It is no wonder the “Black Lives Matter” banner was taken down from the atrium of Yorktown High School on Feb. 8, due to expressed concerns about its implications. In her article “Black Lives Matter Banner Removed at Yorktown,” Eden Brown wrote “students have limited First Amendment rights when it comes to activity which is perceived as ‘disruptive.’” With regards to this disruptiveness, a key reason for removing the banner was that it challenged the social norms of the school environment. While there was not an explicit rule against putting up such a banner, the social atmosphere discouraged it because some found it to be unsettling. In order to reduce criticism and prevent negative comments and attitudes from spreading, it was necessary to remove the cause of such responses, in this case, for the well-being of the school.
However, this does not imply that the topic itself should be discouraged. The controversial phrase “Black Lives Matter” is subjective because of the fact that people can take it to mean different things. Certain groups of both parents and students felt racially or politically threatened by it. If the aim of the students who put up the banner, though, was to raise awareness about racial issues and the challenges African Americans face in today’s society, then these important themes can certainly be represented in other ways besides advocating on YHS grounds for a particular political movement that is currently controversial. Students should focus on embracing Black History Month for its legacy — aside from current political disputes. Yorktown students surely deserve to share, in unique and not inherently political ways, the values that race does not define us and that people of color should not be treated any differently.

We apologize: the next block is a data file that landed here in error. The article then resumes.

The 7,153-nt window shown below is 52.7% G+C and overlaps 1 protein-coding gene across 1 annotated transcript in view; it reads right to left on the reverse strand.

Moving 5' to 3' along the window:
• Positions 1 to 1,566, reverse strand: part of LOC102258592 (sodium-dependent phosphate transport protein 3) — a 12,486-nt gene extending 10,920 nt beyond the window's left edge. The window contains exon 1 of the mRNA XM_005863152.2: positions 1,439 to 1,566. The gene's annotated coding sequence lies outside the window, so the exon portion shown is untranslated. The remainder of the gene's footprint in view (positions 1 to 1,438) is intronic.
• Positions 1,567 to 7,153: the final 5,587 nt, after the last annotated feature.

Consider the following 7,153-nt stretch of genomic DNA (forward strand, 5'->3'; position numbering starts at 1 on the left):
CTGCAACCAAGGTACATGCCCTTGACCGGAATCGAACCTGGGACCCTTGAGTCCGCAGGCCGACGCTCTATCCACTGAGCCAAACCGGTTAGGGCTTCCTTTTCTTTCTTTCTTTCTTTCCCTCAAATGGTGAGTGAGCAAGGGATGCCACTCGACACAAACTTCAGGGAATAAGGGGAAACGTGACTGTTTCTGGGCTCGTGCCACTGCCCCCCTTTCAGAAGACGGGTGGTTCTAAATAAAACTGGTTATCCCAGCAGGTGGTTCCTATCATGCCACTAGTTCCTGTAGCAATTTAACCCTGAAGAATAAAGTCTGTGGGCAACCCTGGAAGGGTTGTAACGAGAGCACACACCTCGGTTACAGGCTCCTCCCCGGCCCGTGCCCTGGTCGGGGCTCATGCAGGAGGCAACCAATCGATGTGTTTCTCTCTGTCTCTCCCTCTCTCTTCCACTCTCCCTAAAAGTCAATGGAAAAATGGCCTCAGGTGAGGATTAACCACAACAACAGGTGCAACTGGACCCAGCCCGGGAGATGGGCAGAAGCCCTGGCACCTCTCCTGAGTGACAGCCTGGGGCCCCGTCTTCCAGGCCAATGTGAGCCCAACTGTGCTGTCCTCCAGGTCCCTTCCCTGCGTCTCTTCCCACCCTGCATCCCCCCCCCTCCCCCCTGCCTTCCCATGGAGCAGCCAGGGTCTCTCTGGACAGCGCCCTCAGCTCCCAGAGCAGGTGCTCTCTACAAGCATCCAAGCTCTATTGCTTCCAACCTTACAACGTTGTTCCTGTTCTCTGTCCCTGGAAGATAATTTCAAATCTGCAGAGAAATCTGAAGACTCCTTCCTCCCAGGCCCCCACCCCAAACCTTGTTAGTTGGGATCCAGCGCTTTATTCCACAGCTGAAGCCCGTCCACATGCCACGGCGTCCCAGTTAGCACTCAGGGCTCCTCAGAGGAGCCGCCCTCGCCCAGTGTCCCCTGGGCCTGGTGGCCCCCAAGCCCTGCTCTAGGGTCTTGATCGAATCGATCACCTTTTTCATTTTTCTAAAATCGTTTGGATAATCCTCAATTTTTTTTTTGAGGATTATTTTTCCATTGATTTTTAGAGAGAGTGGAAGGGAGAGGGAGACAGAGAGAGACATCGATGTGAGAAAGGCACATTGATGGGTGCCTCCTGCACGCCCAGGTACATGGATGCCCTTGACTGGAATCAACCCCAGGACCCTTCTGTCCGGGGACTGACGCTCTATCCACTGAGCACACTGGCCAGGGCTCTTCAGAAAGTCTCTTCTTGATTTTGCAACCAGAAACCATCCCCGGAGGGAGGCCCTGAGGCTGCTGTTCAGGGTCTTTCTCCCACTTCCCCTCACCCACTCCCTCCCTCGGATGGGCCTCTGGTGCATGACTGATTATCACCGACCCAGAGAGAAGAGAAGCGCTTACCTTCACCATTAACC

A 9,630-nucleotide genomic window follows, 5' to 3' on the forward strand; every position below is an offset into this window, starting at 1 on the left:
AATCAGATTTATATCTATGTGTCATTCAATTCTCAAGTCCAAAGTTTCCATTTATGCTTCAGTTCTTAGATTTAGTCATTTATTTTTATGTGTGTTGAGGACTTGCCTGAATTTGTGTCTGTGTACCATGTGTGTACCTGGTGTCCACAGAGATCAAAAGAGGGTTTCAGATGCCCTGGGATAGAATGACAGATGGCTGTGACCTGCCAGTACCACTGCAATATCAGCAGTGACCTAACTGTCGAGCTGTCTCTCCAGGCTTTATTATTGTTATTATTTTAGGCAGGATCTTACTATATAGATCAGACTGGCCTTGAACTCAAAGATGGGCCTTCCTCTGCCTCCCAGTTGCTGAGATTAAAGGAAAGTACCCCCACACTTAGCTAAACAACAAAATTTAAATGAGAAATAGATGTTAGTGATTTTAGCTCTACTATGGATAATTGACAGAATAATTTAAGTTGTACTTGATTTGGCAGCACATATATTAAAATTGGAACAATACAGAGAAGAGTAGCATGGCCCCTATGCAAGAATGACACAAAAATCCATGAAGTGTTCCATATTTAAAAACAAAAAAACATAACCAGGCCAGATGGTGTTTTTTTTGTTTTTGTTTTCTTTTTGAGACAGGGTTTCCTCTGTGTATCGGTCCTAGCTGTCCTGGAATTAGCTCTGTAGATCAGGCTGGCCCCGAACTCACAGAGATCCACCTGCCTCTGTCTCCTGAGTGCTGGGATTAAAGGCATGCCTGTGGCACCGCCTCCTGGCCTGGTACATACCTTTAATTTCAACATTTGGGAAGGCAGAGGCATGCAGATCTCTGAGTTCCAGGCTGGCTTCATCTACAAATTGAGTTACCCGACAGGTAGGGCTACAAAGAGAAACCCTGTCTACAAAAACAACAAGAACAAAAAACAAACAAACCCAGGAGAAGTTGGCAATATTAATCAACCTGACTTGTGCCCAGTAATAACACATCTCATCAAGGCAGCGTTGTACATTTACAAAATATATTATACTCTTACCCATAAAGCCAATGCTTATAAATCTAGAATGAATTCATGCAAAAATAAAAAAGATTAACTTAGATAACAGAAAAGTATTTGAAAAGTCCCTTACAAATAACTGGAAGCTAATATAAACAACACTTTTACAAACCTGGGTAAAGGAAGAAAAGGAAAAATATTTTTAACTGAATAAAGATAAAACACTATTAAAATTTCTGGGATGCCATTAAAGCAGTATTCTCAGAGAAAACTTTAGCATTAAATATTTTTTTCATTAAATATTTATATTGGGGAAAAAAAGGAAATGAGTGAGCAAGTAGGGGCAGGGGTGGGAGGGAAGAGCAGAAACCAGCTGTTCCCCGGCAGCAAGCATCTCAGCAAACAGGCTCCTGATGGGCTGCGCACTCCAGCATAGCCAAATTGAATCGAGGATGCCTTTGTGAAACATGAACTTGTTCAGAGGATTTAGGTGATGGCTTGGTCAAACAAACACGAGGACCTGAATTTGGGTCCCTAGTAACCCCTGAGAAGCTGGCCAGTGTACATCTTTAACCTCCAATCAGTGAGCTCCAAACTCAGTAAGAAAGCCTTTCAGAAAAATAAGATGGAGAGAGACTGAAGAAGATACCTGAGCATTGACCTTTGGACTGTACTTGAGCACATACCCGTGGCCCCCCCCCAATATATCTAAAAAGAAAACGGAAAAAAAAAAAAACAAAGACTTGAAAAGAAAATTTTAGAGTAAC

The writer is a freshman at James Madison University.